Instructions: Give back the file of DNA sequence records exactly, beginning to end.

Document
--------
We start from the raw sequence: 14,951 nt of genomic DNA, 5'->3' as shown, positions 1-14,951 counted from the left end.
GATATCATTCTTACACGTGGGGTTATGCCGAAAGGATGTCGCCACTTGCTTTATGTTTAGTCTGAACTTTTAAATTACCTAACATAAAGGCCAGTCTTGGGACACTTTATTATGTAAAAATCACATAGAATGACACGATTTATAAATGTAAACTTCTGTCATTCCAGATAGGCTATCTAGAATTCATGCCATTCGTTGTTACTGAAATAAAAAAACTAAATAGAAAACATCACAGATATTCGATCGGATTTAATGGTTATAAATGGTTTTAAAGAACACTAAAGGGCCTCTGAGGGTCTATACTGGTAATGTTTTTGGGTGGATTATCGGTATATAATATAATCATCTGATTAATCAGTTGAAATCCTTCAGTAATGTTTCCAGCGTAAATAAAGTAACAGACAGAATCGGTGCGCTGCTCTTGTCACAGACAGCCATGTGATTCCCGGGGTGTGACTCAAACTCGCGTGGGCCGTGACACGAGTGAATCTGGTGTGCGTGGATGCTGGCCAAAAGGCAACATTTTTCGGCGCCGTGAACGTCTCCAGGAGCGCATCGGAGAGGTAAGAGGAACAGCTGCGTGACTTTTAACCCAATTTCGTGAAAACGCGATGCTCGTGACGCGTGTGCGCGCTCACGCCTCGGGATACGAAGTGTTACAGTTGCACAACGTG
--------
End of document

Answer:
We start from the raw sequence: 14,951 nt of genomic DNA, 5'->3' as shown, positions 1-14,951 counted from the left end.
GATATCATTCTTACACGTGGGGTTATGCCGAAAGGATGTCGCCACTTGCTTTATGTTTAGTCTGAACTTTTAAATTACCTAACATAAAGGCCAGTCTTGGGACACTTTATTATGTAAAAATCACATAGAATGACACGATTTATAAATGTAAACTTCTGTCATTCCAGATAGGCTATCTAGAATTCATGCCATTCGTTGTTACTGAAATAAAAAAACTAAATAGAAAACATCACAGATATTCGATCGGATTTAATGGTTATAAATGGTTTTAAAGAACACTAAAGGGCCTCTGAGGGTCTATACTGGTAATGTTTTTGGGTGGATTATCGGTATATAATATAATCATCTGATTAATCAGTTGAAATCCTTCAGTAATGTTTCCAGCGTAAATAAAGTAACAGACAGAATCGGTGCGCTGCTCTTGTCACAGACAGCCATGTGATTCCCGGGGTGTGACTCAAACTCGCGTGGGCCGTGACACGAGTGAATCTGGTGTGCGTGGATGCTGGCCAAAAGGCAACATTTTTCGGCGCCGTGAACGTCTCCAGGAGCGCATCGGAGAGGTAAGAGGAACAGCTGCGTGACTTTTAACCCAATTTCGTGAAAACGCGATGCTCGTGACGCGTGTGCGCGCTCACGCCTCGGGATACGAAGTGTTACAGTTGCACAACGTG